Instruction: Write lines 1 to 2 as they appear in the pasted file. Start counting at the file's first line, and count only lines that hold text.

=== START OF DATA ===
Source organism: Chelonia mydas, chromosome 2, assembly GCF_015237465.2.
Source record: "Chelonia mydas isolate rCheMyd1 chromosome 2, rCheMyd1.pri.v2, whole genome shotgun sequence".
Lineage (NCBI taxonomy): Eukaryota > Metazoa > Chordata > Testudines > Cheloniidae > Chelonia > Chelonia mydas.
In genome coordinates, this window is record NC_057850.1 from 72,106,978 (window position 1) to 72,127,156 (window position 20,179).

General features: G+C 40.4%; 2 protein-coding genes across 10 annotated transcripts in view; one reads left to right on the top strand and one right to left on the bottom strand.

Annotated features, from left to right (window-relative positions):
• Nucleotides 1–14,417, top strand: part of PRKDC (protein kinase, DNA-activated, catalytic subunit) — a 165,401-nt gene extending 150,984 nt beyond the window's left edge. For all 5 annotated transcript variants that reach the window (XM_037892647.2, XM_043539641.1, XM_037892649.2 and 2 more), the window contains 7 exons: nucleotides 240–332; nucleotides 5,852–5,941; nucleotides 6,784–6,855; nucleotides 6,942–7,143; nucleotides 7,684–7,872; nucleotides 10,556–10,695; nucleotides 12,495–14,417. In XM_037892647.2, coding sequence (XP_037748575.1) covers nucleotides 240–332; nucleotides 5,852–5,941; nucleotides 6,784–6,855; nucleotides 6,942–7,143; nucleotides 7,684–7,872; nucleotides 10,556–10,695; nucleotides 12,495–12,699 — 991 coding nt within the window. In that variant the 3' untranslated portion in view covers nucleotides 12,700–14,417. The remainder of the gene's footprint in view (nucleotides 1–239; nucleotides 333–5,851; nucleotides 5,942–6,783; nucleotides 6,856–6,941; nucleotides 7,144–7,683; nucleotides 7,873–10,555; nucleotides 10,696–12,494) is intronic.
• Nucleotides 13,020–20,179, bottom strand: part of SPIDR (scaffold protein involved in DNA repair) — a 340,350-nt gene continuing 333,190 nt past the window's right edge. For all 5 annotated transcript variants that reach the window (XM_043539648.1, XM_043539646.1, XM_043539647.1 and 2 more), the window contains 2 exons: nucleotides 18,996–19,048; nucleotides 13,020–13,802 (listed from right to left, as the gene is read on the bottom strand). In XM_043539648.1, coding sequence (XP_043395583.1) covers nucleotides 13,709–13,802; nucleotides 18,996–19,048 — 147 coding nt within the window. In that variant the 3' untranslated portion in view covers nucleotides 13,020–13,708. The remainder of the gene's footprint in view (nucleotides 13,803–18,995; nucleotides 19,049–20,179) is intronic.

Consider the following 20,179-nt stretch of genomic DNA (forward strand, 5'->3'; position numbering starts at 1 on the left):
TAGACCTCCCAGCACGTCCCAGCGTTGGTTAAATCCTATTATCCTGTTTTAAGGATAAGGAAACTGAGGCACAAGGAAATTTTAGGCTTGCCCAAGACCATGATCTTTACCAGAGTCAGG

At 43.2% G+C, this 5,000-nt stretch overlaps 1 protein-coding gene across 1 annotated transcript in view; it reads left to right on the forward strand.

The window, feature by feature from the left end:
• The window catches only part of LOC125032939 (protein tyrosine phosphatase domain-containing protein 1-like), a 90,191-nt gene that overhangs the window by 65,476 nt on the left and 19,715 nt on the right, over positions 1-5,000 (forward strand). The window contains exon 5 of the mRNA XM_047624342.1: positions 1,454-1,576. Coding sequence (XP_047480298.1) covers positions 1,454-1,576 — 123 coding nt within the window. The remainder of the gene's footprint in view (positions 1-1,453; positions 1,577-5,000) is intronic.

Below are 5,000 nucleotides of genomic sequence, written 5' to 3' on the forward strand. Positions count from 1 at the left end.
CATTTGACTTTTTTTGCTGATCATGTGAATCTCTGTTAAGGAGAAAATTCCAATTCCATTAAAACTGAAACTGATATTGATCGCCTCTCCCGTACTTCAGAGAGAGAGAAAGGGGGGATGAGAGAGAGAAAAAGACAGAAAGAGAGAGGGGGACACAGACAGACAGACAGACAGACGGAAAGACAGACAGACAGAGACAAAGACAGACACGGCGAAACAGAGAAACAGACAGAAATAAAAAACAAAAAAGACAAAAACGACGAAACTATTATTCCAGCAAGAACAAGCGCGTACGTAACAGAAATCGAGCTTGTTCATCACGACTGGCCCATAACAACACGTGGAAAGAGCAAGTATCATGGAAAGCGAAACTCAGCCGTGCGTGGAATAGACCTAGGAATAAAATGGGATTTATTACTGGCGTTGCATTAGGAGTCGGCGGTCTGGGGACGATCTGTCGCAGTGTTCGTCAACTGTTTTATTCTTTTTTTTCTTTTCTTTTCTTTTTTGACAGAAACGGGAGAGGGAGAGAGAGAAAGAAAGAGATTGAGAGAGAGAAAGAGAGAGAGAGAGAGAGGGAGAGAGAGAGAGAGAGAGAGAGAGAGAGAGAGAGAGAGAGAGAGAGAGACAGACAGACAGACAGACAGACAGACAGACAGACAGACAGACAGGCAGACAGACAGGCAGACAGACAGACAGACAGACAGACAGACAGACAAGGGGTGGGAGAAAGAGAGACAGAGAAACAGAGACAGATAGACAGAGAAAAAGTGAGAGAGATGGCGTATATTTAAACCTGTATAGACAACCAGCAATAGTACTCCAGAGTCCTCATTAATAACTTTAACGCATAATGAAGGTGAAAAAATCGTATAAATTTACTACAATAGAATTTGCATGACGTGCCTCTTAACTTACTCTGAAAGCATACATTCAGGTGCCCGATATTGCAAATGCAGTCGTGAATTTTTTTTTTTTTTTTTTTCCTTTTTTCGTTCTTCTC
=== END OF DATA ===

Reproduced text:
Source organism: Chelonia mydas, chromosome 2, assembly GCF_015237465.2.
Source record: "Chelonia mydas isolate rCheMyd1 chromosome 2, rCheMyd1.pri.v2, whole genome shotgun sequence".